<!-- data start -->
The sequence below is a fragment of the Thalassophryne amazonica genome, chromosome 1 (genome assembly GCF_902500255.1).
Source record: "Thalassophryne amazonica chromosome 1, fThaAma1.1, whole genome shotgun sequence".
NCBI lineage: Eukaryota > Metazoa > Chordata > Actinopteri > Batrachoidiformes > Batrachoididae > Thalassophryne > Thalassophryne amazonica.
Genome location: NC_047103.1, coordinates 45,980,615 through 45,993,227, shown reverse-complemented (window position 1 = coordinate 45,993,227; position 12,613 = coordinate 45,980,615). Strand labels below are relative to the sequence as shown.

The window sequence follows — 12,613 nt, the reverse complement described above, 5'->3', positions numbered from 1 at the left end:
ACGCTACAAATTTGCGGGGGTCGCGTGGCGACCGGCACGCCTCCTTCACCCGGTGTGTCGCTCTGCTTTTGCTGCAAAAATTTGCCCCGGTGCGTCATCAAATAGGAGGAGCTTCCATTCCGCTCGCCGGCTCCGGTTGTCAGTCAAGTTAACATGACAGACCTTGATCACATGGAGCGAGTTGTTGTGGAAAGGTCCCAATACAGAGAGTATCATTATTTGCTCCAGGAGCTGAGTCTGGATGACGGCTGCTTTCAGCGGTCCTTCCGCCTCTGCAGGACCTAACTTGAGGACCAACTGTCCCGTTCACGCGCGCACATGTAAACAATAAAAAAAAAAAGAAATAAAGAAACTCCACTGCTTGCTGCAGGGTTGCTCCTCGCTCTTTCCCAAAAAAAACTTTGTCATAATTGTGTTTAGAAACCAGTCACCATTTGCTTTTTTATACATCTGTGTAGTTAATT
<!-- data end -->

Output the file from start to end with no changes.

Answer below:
The sequence below is a fragment of the Thalassophryne amazonica genome, chromosome 1 (genome assembly GCF_902500255.1).
Source record: "Thalassophryne amazonica chromosome 1, fThaAma1.1, whole genome shotgun sequence".
NCBI lineage: Eukaryota > Metazoa > Chordata > Actinopteri > Batrachoidiformes > Batrachoididae > Thalassophryne > Thalassophryne amazonica.
Genome location: NC_047103.1, coordinates 45,980,615 through 45,993,227, shown reverse-complemented (window position 1 = coordinate 45,993,227; position 12,613 = coordinate 45,980,615). Strand labels below are relative to the sequence as shown.

The window sequence follows — 12,613 nt, the reverse complement described above, 5'->3', positions numbered from 1 at the left end:
ACGCTACAAATTTGCGGGGGTCGCGTGGCGACCGGCACGCCTCCTTCACCCGGTGTGTCGCTCTGCTTTTGCTGCAAAAATTTGCCCCGGTGCGTCATCAAATAGGAGGAGCTTCCATTCCGCTCGCCGGCTCCGGTTGTCAGTCAAGTTAACATGACAGACCTTGATCACATGGAGCGAGTTGTTGTGGAAAGGTCCCAATACAGAGAGTATCATTATTTGCTCCAGGAGCTGAGTCTGGATGACGGCTGCTTTCAGCGGTCCTTCCGCCTCTGCAGGACCTAACTTGAGGACCAACTGTCCCGTTCACGCGCGCACATGTAAACAATAAAAAAAAAAAGAAATAAAGAAACTCCACTGCTTGCTGCAGGGTTGCTCCTCGCTCTTTCCCAAAAAAAACTTTGTCATAATTGTGTTTAGAAACCAGTCACCATTTGCTTTTTTATACATCTGTGTAGTTAATT